Quantitative 3D Imaging and Metrology Using Coherent X-ray Scattering
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- Institutt for fysikk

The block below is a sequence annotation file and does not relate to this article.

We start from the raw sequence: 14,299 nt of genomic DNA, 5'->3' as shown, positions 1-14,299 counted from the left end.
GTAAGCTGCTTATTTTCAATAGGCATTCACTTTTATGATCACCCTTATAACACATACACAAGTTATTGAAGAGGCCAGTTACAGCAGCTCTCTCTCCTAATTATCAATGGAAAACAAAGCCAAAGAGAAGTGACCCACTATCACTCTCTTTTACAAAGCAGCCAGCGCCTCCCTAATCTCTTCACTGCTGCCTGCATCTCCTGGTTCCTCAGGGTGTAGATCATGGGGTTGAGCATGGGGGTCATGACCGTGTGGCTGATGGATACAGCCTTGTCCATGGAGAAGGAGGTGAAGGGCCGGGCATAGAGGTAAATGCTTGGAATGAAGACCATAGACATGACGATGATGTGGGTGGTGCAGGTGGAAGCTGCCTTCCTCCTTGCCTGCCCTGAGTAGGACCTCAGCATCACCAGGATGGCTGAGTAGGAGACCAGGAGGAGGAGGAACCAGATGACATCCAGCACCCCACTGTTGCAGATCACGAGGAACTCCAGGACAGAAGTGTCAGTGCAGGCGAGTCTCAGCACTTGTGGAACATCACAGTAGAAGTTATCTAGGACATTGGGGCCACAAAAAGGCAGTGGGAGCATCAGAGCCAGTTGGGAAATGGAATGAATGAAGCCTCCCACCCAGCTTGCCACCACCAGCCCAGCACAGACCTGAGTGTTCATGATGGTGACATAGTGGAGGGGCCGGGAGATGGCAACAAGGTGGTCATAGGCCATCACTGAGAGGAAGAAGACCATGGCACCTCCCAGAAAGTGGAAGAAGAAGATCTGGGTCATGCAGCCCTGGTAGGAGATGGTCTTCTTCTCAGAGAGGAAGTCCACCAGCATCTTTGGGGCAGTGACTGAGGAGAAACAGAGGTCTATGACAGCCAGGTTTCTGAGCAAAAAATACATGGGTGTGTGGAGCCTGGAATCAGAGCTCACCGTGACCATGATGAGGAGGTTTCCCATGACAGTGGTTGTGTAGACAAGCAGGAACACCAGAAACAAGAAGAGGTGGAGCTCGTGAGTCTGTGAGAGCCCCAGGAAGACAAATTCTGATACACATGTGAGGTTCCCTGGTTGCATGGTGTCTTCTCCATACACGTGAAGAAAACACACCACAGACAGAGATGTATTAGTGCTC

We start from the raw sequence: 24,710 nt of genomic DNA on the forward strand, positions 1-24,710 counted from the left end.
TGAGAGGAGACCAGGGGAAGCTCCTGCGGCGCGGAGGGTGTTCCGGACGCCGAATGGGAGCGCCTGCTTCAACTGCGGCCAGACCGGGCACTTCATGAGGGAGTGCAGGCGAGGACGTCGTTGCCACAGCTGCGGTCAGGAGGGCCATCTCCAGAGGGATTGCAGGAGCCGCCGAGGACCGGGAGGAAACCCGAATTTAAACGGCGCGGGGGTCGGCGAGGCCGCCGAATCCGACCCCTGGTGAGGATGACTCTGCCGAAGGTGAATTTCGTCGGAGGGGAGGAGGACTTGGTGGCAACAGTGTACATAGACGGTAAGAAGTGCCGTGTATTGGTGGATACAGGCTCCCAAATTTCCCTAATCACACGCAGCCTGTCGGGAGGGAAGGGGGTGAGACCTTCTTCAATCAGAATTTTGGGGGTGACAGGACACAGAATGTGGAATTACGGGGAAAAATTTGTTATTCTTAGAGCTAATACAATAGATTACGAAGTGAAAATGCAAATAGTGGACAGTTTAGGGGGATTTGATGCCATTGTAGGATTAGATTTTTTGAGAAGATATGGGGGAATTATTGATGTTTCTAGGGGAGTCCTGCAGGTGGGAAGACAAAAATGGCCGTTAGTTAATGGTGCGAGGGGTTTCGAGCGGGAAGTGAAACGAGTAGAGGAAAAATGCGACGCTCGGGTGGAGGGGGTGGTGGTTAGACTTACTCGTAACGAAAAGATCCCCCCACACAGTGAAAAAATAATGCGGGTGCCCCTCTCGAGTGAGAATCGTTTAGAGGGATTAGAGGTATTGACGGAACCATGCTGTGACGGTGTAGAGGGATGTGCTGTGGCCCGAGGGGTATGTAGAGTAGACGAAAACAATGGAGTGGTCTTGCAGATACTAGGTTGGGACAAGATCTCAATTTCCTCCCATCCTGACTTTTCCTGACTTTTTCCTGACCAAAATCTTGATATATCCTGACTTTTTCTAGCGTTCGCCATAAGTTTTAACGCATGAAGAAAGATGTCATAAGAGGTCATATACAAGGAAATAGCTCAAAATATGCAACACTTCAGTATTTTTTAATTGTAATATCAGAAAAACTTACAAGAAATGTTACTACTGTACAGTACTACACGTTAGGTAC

This thesis has focused on exploring methods of using coherent X-ray scattering at synchrotron sources. New imaging techniques using coherent X-ray scattering have been investigated, and it has been discussed how limitations of already existing techniques can be overcome. It has been demonstrated how an X-ray beam used for coherent X-ray diffraction imaging can be characterized by scanning a micro sphere in the beam. By moving the microsphere in the beam, and measuring the corresponding shift of the scattering pattern, the local curvature of the wavefront could be measured. The wavefront measured had a radius of curvature at the sample position of 55 cm, which corresponded to the distance between the sample and the last beam defining slits. A series of experiments have demonstrated the possibilities and limitations of coherent X-ray diffraction imaging (CXDI). It has been shown that for metal-polymer composites beads in the size range of 3 µm the commonly employed reconstruction algorithm which assumes that the scattering pattern is proportional to the absolute square of the Fourier transform of the electron density is not fully applicable. When the phase shift of the X-rays propagating through a material is large, the reconstruction algorithm has to be modified to correctly describe the produced scattering pattern, and retrieve the correct density distribution of the scattering sample. Nevertheless, detailed maps of the surfaces of different coating layers of the imaged sample could be retrieved, showing surface roughness and imperfections. It has also been demonstrated how the core in a metal coated polymer sphere was affected by X-ray imaging. 3D imaging reviled how a bubble of low density polymer developed in the core of the sphere as the bead was exposed to X-rays. The 3D analysis was supplemented with X-ray photo correlation spectroscopy(XPCS) analysis, were it was seen that the shape of the correlation functions could be used to predict the radiation damage in the particle. Ptychography has been used to image objects in complex sample environments and samples with low contrast between the material components. A 10 µm metal-polymer composite bead was compressed stepwise, and between each step a full 3D tomogram was acquired. The images revealed that preexisting defects in the metal coating affected how the bead fractured. The densification in the polymer core was also extracted, and found to be similar to the densification predicted by numerical methods. Ptychography has also been used to image polymer blends of poly(3-hexylthiophene) (P3HT) and phenyl-C61-buturic acid methyl ester (PCBM) used in organic solar cells. It was found that ptychography is well suited to image sample systems with low inherent contrast, and that one could follow thermal annealing processes ex situ. It was observed that increasing the thermal annealing time made the domains of electron donor and electron acceptor material grow in size. The diffusion constant of PCBM molecules in the P3HT phase was also extracted from the images and found to match previously reported values. A final experiment showed how small-angle X-ray scattering can be combined with tomographic techniques to retrieve the spatially varying orientation distribution of embedded microparticles in a macroscopic sample. Small-angle X-ray scattering patterns were recorded for multiple sample positions with respect to the incoming X-ray beam, and for multiple rotations of the sample with respect to an axis normal to the optical axis. A method for retrieving the spatially varying orientation distribution from all the measured scattering patterns was deduced and implemented in a computer script. The method implemented provided qualitatively similar results as finding the orientation distribution by destructive methods. By comparing the method used in this thesis with other techniques recently developed for combining SAXS and tomography, the method implemented in this thesis was faster both when it came to acquiring the SAXS patterns and also when it came to reconstructing the orientation distribution from the scattering pattern, however, the acquired resolution from the method implemented in this thesis was lower.